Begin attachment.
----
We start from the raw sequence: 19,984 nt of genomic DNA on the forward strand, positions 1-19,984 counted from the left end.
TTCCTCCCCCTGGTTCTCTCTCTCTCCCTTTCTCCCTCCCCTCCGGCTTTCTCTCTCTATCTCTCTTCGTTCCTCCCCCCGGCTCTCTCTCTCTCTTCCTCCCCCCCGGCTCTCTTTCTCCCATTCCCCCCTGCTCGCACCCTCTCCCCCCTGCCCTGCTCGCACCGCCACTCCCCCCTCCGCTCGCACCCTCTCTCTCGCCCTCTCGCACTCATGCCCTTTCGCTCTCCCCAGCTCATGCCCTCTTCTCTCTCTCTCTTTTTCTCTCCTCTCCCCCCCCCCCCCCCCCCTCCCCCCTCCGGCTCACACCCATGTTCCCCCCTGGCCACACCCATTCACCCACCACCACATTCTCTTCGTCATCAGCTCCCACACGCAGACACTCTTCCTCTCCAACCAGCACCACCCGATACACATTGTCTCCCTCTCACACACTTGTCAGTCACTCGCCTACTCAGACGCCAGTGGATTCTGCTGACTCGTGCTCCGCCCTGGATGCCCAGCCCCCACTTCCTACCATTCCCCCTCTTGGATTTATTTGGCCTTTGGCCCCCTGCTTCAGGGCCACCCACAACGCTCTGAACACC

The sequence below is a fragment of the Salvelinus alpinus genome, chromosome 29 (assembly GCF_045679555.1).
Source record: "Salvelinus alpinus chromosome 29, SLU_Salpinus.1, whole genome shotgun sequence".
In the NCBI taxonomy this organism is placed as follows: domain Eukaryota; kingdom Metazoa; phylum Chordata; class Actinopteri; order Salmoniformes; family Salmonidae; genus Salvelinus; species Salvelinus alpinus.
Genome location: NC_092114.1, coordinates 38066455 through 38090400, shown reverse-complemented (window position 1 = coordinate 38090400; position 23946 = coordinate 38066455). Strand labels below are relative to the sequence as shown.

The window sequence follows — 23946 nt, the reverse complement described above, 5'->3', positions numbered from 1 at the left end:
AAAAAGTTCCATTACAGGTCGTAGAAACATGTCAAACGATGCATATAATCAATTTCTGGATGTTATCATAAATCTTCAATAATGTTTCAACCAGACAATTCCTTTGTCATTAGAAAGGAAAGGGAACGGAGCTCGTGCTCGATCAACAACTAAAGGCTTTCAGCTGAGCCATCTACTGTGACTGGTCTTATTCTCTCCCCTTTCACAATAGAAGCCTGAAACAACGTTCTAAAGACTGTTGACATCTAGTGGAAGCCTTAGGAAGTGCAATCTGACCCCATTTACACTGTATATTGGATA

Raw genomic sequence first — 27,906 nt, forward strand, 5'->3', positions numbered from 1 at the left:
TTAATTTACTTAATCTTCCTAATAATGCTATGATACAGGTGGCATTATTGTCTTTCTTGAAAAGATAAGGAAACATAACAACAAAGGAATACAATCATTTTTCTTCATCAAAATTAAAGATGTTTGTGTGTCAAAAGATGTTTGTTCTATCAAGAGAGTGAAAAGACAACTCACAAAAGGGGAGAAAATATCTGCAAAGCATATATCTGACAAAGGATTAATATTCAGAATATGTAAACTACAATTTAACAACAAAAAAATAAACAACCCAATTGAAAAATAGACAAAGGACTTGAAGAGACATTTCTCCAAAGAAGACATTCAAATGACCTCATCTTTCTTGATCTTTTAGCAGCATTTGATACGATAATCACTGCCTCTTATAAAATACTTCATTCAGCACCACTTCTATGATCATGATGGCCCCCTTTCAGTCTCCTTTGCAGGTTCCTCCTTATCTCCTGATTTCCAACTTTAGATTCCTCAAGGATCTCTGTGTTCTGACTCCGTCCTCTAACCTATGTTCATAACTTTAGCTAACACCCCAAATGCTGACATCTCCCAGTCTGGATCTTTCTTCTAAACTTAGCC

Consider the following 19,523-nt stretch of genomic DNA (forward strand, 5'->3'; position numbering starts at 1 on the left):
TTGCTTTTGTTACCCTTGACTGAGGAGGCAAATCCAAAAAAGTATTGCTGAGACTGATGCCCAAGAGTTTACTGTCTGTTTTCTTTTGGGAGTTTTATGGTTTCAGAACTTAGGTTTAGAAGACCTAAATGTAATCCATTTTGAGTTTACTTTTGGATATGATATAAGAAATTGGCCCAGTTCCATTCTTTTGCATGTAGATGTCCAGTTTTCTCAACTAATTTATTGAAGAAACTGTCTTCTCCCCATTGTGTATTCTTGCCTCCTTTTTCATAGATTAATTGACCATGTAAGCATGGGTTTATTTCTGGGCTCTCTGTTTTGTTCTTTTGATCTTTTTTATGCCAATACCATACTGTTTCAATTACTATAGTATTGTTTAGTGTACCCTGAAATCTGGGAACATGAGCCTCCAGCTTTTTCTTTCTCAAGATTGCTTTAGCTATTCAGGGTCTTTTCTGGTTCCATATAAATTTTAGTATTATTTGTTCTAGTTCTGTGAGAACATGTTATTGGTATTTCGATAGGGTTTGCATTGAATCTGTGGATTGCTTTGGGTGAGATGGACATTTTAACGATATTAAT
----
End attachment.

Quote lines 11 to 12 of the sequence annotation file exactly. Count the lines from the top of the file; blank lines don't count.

Consider the following 19,523-nt stretch of genomic DNA (forward strand, 5'->3'; position numbering starts at 1 on the left):
TTGCTTTTGTTACCCTTGACTGAGGAGGCAAATCCAAAAAAGTATTGCTGAGACTGATGCCCAAGAGTTTACTGTCTGTTTTCTTTTGGGAGTTTTATGGTTTCAGAACTTAGGTTTAGAAGACCTAAATGTAATCCATTTTGAGTTTACTTTTGGATATGATATAAGAAATTGGCCCAGTTCCATTCTTTTGCATGTAGATGTCCAGTTTTCTCAACTAATTTATTGAAGAAACTGTCTTCTCCCCATTGTGTATTCTTGCCTCCTTTTTCATAGATTAATTGACCATGTAAGCATGGGTTTATTTCTGGGCTCTCTGTTTTGTTCTTTTGATCTTTTTTATGCCAATACCATACTGTTTCAATTACTATAGTATTGTTTAGTGTACCCTGAAATCTGGGAACATGAGCCTCCAGCTTTTTCTTTCTCAAGATTGCTTTAGCTATTCAGGGTCTTTTCTGGTTCCATATAAATTTTAGTATTATTTGTTCTAGTTCTGTGAGAACATGTTATTGGTATTTCGATAGGGTTTGCATTGAATCTGTGGATTGCTTTGGGTGAGATGGACATTTTAACGATATTAAT